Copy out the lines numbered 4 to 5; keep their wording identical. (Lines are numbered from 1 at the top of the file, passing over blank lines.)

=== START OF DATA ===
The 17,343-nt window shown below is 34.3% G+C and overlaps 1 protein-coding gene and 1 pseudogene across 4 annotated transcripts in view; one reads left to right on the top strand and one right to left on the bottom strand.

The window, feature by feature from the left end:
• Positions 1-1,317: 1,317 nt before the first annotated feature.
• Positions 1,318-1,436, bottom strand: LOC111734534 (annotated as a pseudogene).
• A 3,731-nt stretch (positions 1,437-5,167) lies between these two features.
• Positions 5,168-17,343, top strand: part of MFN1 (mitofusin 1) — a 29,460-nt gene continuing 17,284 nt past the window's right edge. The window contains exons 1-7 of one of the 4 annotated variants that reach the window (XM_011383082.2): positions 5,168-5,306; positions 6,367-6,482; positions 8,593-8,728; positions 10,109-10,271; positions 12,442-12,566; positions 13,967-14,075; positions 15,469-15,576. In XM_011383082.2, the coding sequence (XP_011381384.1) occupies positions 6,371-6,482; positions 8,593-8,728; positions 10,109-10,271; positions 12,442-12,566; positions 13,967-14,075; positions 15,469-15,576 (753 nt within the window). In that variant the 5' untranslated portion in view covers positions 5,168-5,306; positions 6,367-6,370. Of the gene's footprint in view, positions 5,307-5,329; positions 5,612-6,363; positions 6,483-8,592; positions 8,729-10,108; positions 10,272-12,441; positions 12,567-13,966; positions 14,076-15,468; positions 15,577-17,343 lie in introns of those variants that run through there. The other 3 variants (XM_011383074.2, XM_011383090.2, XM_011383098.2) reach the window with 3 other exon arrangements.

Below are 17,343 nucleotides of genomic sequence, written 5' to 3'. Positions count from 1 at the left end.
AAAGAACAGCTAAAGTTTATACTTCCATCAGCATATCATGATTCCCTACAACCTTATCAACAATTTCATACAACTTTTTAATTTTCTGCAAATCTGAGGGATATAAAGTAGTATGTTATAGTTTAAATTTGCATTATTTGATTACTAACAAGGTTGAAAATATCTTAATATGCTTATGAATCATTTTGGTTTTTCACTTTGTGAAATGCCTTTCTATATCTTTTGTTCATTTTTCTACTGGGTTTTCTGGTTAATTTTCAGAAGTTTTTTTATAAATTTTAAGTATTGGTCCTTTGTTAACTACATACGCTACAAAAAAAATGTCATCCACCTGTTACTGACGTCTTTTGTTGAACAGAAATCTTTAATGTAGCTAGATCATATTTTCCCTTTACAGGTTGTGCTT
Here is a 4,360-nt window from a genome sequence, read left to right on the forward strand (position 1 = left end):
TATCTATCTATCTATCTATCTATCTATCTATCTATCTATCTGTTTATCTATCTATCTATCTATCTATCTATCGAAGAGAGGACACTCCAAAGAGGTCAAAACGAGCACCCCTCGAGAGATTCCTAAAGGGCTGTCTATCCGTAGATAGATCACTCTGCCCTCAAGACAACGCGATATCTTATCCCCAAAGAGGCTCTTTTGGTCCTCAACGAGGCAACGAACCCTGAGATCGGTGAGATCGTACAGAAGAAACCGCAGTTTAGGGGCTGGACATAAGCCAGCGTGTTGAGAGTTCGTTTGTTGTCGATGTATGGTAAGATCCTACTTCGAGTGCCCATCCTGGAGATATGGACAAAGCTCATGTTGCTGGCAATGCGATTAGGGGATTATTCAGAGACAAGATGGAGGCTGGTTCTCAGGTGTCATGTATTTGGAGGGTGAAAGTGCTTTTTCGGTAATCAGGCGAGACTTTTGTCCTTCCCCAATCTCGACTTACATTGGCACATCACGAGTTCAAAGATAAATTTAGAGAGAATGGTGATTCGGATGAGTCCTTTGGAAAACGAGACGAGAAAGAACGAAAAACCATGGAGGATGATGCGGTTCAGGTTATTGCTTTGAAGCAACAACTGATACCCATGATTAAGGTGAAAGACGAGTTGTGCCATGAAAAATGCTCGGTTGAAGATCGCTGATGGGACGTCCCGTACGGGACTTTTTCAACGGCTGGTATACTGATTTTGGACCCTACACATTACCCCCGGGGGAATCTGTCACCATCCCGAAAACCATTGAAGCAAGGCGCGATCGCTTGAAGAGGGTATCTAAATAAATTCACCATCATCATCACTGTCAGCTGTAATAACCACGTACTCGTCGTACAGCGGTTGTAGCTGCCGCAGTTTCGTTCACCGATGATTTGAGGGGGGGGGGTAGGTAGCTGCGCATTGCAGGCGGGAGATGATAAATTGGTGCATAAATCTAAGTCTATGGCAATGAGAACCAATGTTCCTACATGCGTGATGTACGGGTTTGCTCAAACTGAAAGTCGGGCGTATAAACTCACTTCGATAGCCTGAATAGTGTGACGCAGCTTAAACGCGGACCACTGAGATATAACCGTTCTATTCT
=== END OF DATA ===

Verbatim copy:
• Positions 1,318-1,436, bottom strand: LOC111734534 (annotated as a pseudogene).
• A 3,731-nt stretch (positions 1,437-5,167) lies between these two features.